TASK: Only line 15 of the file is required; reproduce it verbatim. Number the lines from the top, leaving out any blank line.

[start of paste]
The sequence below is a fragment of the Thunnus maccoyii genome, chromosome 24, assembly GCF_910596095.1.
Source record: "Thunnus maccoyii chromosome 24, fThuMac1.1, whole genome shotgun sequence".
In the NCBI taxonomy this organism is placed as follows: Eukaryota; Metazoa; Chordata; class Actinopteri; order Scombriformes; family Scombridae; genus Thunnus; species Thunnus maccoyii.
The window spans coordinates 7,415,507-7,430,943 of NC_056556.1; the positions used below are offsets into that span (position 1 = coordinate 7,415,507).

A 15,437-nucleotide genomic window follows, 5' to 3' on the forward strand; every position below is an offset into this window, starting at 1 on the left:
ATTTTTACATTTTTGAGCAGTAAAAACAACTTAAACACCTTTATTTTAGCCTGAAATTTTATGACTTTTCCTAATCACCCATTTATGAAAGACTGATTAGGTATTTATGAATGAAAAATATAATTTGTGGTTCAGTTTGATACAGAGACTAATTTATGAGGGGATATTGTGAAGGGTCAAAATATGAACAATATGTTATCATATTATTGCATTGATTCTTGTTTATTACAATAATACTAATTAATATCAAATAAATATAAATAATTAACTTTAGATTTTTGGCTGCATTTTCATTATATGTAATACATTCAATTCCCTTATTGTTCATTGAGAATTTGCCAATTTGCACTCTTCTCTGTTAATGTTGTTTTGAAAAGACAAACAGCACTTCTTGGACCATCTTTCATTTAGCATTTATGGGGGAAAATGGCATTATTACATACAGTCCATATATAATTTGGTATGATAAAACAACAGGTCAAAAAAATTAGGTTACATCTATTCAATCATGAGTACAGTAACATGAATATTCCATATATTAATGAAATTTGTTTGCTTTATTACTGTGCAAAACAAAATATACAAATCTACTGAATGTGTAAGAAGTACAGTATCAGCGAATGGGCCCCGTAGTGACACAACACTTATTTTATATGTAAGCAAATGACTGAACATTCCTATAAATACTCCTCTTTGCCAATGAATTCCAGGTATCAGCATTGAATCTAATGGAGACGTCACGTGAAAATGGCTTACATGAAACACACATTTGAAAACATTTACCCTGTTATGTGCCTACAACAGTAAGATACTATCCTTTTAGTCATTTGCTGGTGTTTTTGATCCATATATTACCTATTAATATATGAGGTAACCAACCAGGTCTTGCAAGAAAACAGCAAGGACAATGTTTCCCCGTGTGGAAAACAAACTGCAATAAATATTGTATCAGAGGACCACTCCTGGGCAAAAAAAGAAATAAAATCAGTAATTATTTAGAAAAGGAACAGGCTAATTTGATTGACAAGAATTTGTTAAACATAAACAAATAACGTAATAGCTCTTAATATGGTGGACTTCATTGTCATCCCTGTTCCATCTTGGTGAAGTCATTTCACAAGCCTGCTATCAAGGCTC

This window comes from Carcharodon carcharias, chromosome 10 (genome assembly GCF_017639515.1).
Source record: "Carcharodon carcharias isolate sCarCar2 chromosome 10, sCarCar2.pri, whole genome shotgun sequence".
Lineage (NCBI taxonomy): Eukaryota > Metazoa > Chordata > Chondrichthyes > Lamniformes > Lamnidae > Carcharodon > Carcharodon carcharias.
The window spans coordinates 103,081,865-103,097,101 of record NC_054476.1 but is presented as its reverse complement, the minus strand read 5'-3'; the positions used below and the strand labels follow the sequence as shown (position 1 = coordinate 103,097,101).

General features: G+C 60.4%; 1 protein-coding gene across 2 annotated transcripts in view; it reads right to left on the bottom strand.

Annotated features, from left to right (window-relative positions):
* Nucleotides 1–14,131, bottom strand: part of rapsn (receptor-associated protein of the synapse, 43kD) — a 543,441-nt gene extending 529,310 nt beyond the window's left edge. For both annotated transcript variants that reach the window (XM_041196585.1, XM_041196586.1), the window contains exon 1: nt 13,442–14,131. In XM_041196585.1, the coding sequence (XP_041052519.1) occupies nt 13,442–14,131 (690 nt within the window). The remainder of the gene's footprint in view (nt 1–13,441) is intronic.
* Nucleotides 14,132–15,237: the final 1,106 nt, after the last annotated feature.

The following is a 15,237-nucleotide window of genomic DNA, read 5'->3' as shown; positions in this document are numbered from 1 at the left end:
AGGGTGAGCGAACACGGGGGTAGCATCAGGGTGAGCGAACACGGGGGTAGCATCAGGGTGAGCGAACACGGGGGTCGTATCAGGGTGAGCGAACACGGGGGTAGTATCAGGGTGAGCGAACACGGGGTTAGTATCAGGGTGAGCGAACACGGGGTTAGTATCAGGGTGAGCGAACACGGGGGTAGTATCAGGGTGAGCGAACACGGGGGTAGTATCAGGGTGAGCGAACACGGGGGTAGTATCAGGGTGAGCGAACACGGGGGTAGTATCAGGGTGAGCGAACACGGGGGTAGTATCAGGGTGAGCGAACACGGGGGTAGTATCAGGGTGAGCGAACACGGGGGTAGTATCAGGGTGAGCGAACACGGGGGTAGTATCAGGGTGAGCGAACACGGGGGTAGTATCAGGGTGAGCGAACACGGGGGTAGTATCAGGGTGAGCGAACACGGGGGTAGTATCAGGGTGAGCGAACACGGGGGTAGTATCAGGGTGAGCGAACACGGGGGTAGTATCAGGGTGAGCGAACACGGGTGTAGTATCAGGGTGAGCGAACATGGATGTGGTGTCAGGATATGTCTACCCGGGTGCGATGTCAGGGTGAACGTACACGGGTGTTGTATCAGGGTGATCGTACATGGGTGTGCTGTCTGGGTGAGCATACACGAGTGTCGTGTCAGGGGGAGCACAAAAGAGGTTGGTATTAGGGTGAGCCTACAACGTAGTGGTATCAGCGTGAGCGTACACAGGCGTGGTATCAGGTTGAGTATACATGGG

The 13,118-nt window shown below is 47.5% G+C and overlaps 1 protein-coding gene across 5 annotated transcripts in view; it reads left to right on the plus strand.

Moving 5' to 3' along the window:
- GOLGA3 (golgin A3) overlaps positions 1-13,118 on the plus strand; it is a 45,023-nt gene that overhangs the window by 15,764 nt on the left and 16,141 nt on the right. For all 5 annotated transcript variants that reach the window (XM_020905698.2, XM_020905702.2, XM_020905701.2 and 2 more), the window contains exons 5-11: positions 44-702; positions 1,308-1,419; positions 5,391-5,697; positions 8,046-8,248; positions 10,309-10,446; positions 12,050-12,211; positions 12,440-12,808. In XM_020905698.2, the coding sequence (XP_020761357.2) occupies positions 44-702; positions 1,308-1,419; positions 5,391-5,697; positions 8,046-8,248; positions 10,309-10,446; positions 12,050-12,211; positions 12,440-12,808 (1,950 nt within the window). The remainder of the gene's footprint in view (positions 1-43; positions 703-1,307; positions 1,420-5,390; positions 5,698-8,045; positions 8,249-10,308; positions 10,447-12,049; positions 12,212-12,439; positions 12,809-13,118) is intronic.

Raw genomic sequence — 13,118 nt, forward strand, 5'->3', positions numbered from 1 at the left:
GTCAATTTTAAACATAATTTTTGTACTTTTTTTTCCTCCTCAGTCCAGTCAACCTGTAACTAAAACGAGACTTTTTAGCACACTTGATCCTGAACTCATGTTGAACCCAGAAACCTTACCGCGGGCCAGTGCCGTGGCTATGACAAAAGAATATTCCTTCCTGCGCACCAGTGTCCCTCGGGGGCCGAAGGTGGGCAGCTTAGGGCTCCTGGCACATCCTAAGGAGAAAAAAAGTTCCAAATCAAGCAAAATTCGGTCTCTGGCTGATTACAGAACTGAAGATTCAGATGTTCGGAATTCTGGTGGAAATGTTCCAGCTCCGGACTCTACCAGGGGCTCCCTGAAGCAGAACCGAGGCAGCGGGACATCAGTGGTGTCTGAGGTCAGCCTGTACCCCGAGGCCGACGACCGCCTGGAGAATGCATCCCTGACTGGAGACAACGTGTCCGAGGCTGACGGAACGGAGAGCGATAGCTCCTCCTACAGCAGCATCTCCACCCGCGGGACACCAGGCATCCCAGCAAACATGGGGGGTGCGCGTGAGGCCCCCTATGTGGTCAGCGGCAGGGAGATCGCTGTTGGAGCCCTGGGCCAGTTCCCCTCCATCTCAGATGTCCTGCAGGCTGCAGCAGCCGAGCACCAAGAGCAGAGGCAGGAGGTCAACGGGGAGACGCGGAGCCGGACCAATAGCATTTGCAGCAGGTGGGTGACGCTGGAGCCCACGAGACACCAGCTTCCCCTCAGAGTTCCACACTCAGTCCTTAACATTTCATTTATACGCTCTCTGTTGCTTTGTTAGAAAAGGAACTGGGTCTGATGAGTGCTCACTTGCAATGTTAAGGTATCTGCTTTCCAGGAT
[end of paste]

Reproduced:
The following is a 15,237-nucleotide window of genomic DNA, read 5'->3' as shown; positions in this document are numbered from 1 at the left end: